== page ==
Book titled 'Recipe & Remedy' which was created by Eliza Duckmanton in 1870. The book contains recipes and remedies hand-written in pen, and cuttings pasted in from other publications. Recipes for cakes and biscuits predominate, while the recipes for jams, jellies, relishes and sauces are similar to those used today. There are almost no savoury recipes, other than for relishes or pickles. And no mention of using any indigenous ingredients, as was a feature of some of the first cookery books published in Australia. The book also contains a variety of remedies for relieving everything from sore throats to cholera and cancer.

Eliza Duckmanton (nee Womersley) was born in 1843, and migrated from England circa 1859. In 1862 she married John Duckmanton at Dunkeld in Victoria. The couple had 13 children, and Eliza became a bush nurse in the Dunkeld area. This book was handed down within the Duckmanton family until it reached the donor.

Physical Description

142-page book with brown cardboard cover with embossed pattern around edges. Pages of book are lined and contain recipes and remedies handwritten in pen and cuttings stuck in from other publications. Page numbers have been written in the bottom right hand corner of every second page. On page 14 there is a cutting that has come unstuck in the bottom right hand corner. Between pages 70-71 there are 3 loose pieces of paper. Between pages 110-111 there is a loose piece of paper. The last 3 pages of the book are not attached.


It was common for literate colonial women to create their own household management guides to suit their new country. Hand-written recipe books were sometimes even part of a bride's trousseau. This was because few cookery and household management books were available in Australia until the 1890s, and those that did exist were more suitable for English ingredients and kitchen facilities, being either imported from England or being locally produced imitations. Mrs Beeton's 1861 Book of Household Management was one of these; recipes were also published in imported magazines. Cookbooks were also usually aimed at city dwellers rather than country women, who had far less access to many ingredients. [Symons, p 52-5 Gollan, p45-46] Further, many recipe books were written for experienced cooks - not for young middle class women unaccustomed to cooking. [Daunton et al p24]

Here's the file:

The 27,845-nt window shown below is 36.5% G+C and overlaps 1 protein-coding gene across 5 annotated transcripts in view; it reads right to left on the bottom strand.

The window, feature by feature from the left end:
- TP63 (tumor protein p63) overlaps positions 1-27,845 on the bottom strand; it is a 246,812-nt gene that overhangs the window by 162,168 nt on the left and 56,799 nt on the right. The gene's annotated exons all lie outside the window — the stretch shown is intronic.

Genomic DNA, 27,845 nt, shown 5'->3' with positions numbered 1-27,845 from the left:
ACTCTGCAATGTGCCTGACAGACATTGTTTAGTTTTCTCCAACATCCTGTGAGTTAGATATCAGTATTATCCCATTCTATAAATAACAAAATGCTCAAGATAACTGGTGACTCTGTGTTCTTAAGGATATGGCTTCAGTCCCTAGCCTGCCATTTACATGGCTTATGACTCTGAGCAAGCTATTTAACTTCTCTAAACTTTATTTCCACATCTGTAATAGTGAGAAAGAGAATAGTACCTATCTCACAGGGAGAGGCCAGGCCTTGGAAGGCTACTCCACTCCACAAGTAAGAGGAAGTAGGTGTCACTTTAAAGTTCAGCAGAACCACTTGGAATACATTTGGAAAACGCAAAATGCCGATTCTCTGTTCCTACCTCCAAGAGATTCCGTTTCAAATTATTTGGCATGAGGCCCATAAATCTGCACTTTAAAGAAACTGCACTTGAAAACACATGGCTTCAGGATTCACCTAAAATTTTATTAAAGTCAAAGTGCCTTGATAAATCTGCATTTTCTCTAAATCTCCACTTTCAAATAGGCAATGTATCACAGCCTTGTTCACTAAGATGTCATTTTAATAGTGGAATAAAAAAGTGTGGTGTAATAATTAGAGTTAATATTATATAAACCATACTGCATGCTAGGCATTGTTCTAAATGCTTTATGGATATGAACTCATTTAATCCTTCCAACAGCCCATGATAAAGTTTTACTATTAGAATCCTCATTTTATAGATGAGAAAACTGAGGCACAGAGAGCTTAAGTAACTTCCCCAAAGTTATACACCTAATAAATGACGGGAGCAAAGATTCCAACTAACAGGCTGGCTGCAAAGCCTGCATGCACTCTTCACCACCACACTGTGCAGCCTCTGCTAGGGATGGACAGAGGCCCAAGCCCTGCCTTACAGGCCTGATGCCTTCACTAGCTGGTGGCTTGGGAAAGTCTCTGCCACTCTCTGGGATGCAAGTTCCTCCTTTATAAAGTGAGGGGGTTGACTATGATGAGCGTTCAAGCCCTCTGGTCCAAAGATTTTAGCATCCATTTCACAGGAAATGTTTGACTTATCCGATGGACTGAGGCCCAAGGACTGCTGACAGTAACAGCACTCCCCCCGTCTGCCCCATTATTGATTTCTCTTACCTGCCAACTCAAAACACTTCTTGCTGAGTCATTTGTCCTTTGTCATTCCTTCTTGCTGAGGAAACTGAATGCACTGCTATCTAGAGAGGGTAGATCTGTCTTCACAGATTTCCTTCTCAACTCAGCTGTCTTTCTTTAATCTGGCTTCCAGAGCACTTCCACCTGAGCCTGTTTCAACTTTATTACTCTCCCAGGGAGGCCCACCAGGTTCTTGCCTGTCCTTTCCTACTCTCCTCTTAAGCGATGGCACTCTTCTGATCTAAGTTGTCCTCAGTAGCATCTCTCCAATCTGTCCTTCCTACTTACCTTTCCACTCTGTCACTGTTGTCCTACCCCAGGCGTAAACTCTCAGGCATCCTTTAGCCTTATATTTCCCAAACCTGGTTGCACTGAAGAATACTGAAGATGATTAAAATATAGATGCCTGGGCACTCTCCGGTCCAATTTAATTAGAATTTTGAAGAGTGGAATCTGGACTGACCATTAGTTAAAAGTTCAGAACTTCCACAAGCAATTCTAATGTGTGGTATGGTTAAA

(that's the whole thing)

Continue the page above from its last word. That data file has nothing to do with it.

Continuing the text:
Locally, home cooks could take advantage of recipe suggestions such as those by Caroline Chisholm in the 1850s. [Gollan, p45-46]. Others still relied on the age-old tradition of learning recipes by experience and passing them on through word of mouth.

Not surprisingly, the solution to this lack of guidance in the kitchen was for literate immigrant women to make their own recipe books, bringing with them to their new country the housekeeping expertise handed on by their mother, relatives and friends, and adding to it whatever experience they gained in the new colony, and whatever recipes and hints were passed on by other women who had met and mastered some of the new problems before them. [Gollan, p.45]

The tradition of making and using home made recipe and remedy books continued until recently - indeed many of us remember our mothers valuing such recipe and remedy books. The recent explosion of commercially published cook books has caused the home-made book to largely, although not completely, lose currency. Not many of the early colonial home made recipe books survive in library or museum collections. This particular example provides a rare insight into the domestic life of a rural woman in the late 19th century and, as such, is a significant historical artefact.

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